Lake Ontario’s offshore zone, as defined by Stewart et al. (2013), comprises all waters of the lake where the bottom depth is greater than 15 m excluding those in embayments. When the lake is thermally stratified during June-October, the offshore pelagic zone includes the upper-warm and middle-cool layers of water which serve as important habitat for Alewife and other prey fishes, and for predators like salmon and trout. Early changes in the fish community of the offshore pelagic zone are well documented elsewhere (e.g., Smith 1972; Christie 1973) as are more recent changes (e.g., Owens et al. 2003; Mills et al. 2003). Currently the offshore fish community consists of a mix of native and non-native species. Native species are those that were present prior to European colonization and for the offshore pelagic zone, include predators like Atlantic Salmon and prey fish like Cisco, Emerald Shiner, and Threespine Stickleback. Non-native species are those that were introduced unintentionally like Alewife and Rainbow Smelt, or that were introduced intentionally like Chinook Salmon, Coho Salmon, Rainbow Trout, and Brown Trout. Non-native salmon and trout were introduced originally by fisheries managers to provide fishing opportunities and later to reduce an overabundance of Alewife.
Alewife is the most abundant prey fish in the offshore pelagic zone and it dominates the diets of native and introduced predators (Brandt 1986; Lantry 2001). Alewife can have direct and indirect negative effects on other fishes through competition for food and/or predation on their larvae (Madenjian et al. 2008). Alewife also contain thiaminase, an enzyme that catalyzes the breakdown of thiamine, and fish that eat mainly Alewife can become thiamine deficient which impairs their reproduction (Honeyfield et al. 2005). Except for that of the Alewife, prey fish populations in the offshore pelagic zone are depressed, and not large enough to sustain the zone’s predators. Alewife remain necessary for a functional ecosystem that is required to sustain a highly-valued, trophy sport fishery (Stewart et al. 2013). Wild production of trout and salmon occurs in Lake Ontario tributaries, contributing to in-lake populations (Rand et al. 1993; Connerton et al. 2009; Connerton et al. 2014c). Stocking hatchery-reared fish (Fig. 1), however, remains an essential tool for managing Lake Ontario’s diverse trout and salmon fisheries and achieving the Offshore Pelagic Zone Goal (Stewart et al. 2013):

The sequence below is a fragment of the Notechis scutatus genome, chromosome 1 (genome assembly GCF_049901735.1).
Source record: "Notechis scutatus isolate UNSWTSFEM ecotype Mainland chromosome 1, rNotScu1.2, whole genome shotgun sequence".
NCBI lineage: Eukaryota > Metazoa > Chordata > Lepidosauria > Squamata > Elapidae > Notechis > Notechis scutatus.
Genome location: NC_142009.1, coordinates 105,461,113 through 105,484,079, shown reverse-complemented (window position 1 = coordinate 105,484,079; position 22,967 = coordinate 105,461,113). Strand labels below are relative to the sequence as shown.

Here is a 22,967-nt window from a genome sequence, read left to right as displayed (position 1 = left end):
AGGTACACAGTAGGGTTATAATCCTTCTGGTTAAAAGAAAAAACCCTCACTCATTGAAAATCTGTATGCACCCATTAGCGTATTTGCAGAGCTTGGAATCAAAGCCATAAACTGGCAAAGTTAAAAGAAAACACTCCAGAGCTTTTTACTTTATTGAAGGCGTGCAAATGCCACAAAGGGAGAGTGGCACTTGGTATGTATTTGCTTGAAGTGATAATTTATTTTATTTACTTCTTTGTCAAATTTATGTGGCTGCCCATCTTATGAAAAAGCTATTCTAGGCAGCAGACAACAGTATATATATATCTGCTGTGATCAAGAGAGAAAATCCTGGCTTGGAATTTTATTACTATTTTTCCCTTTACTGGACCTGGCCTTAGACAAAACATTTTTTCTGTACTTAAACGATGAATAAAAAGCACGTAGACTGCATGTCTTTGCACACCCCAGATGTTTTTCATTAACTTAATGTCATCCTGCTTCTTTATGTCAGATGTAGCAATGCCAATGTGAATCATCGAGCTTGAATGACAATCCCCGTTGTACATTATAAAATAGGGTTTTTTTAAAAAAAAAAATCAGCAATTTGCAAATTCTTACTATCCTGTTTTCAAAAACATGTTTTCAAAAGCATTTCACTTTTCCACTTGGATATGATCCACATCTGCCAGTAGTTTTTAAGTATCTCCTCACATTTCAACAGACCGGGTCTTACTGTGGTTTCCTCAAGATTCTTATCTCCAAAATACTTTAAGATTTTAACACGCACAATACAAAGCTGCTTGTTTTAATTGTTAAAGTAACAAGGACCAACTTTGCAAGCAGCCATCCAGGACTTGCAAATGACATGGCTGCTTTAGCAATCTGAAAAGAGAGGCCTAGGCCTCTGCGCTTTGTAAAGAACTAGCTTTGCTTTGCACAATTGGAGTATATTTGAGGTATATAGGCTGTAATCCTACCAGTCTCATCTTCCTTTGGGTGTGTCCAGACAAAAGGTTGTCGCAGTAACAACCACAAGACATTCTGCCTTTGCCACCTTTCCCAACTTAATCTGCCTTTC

Maintain the offshore pelagic fish community, that is characterized by a diversity of trout and salmon species including Chinook Salmon, Coho Salmon, Rainbow Trout, Brown Trout, and Atlantic Salmon, in balance with prey-fish populations and lower trophic levels.
Here we review the fish-community objectives (FCOs) for Lake Ontario’s offshore pelagic zone (Stewart et al. 2013) and evaluate whether those objectives were met during this reporting period (2008-2013) by assessing the status of the objectives’ indicators. We also compare the status of indicators in this reporting period with those in the previous reporting period (2003-2007) (Connerton et al. 2014b). Specific objectives are in italics at the start of each major section and associated indicators of progress are given in Progress and Outlook subsections.